Out of all the actors who have played Lancelot in King Arthur movies and TV shows, our favorite interpretation of the legendary knight is Santiago Cabrera as Sir Lancelot in Merlin from the BBC.
This Lancelot was “The Bravest and Most Noble of Them All.”
In many ways, this version of Lancelot is the ideal chivalrous knight, a hero always trying to do the right thing.
But before I jump further into this character study of Lancelot and all the reasons we love him, beware of spoilers relating to the Merlin TV show and the fate of Lancelot’s character. I will discuss them.
TABLE OF CONTENTS
- THE LEGEND OF LANCELOT
- WHO PLAYS LANCELOT IN MERLIN?
- LANCELOT’S BACKGROUND
- HOW DID LANCELOT DIE IN MERLIN?
- LANCELOT IN MERLIN (BBC): 10 REASONS TO LOVE THE ROMANTIC KNIGHT
- #1 LANCELOT IS THE IDEAL CHIVALROUS KNIGHT
- #2 SANTIAGO CABRERA IS SWOONY AS LANCELOT
- #3 LANCELOT IS A TRUSTWORTHY FRIEND TO MERLIN
- #4 LANCELOT’S PERSONALITY
- #5 LANCELOT IS ROMANTIC (LANCELOT AND GUINEVERE)
- #6 LANCELOT IS A LOYAL KNIGHT OF CAMELOT
- #7 LANCELOT IS A TALENTED FIGHTER
- #8 LANCELOT SACRIFICES HIS LIFE FOR THE GREATER GOOD
- #9 MAGICAL BEINGS LOVE LANCELOT
- #10 LANCELOT HAS SOME OF THE BEST LINES
Lancelot is known as one of the greatest knights in Arthurian mythology; notorious for being Guinevere’s lover, Galahad’s father, and sometimes the husband of Elaine of Corbenic (not to be confused with Elaine of Astolat – aka the Lady of Shalott).
He’s sometimes called Launcelot, Lancelot of the Lake, or even the French version, Lancelot du Lac.
The first mention of Lancelot dates to the 12th-century romance Erec et Enide by Chrétien de Troyes, who later made him the hero of his own story: Lancelot. In the second story, we first hear of the legend of Lancelot and Guinevere and that he was raised by a fairy in a lake.
In later versions of the story, Lancelot’s adulterous relationship with Guinevere leads to his failure as a knight and even the destruction of King Arthur’s Round Table.
Two of the more famous incarnations of Lancelot belong to Le Morte Arthur from the 14th century and Le Morte Darthur (by Malory) in the 15th century). Both continue the tragic love story of Guinevere and Lancelot.
The latter, however, follows the familiar tale of Lancelot torn between love and duty: Guinevere and Arthur. So, the famous love triangle.
The Lancelot Merlin actor is Santiago Cabrera, a Chilean actor with many acting credits.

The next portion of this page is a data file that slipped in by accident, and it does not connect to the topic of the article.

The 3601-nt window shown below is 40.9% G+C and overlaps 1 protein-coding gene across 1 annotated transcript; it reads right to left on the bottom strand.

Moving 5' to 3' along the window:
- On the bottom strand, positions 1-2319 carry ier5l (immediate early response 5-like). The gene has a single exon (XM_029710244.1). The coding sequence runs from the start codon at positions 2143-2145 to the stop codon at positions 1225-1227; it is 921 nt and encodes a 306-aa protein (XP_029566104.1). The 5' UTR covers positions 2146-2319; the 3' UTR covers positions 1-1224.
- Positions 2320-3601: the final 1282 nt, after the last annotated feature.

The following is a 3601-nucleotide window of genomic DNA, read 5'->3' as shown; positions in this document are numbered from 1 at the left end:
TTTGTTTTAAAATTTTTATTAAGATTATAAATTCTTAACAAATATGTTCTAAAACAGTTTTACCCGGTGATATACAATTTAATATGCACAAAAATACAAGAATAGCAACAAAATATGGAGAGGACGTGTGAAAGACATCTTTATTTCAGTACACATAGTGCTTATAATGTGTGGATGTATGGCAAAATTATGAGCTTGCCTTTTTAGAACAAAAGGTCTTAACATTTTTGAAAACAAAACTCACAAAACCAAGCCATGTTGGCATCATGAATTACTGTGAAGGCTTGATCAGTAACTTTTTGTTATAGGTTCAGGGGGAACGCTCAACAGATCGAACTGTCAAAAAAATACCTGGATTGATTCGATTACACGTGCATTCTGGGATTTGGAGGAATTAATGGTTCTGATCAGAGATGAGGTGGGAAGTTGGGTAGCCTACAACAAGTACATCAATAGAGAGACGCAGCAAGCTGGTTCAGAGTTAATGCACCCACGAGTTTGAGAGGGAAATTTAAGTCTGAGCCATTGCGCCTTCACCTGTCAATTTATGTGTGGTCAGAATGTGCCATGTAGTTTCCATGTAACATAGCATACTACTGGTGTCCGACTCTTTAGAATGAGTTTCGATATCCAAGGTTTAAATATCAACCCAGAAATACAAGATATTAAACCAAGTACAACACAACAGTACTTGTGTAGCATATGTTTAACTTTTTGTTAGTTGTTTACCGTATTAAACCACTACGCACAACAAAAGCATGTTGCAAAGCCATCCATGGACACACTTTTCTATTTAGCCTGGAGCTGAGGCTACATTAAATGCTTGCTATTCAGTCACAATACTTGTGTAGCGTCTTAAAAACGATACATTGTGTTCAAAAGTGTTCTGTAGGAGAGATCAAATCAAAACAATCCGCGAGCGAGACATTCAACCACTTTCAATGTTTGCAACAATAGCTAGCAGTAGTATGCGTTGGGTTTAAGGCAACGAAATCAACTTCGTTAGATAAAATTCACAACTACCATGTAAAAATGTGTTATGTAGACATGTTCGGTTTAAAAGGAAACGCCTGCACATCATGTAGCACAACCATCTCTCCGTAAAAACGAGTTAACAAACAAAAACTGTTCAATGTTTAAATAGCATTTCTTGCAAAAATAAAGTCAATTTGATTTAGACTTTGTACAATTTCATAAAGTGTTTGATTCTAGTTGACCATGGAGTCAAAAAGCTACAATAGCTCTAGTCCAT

Cabrera appeared in six total episodes on Merlin, recurring throughout seasons 1-4.
Lancelot has a simple but tragic background in Merlin. He reveals that raiders slaughtered his entire family (and everyone in his village). And because he could not save his family, Lancelot dedicated his life to becoming a warrior.
Eventually, he comes to Camelot with the dream of being a knight – despite his lack of noble blood.
From his first episode, “Lancelot” (season 1, episode 5), he develops feelings for Guinevere (Angel Coulby) that turn into love in his second episode, “Lancelot and Guinevere” from season two.
Unfortunately, their relationship is only a brief moment because of the relationship between Guinevere and Arthur (Bradley James). And Lancelot is too noble to get in between them. However, he loves Guinevere to the end.
Lancelot is also a close friend of Merlin (Colin Morgan) and one of the only people to know Merlin’s secret: he’s a wizard with extraordinary magic. He proves he’s a trustworthy friend, keeping Merlin’s magic secret for the rest of his life.
While Lancelot has a difficult path, he eventually does reach his dream and is knighted as Sir Lancelot by Arthur – becoming the bravest and most noble of all the knights – utterly pure in heart.
Lancelot sacrifices his life for the greater good of Camelot – saving everyone in the season 4, episode 2 episode, “The Darkest Hour, Part Two.”
When the knights travel to the Isle of the Blessed to save the kingdom and vanquish the Dorocha (voices of the dead who can slay humans with a single touch), Lancelot makes the ultimate sacrifice in the name of love.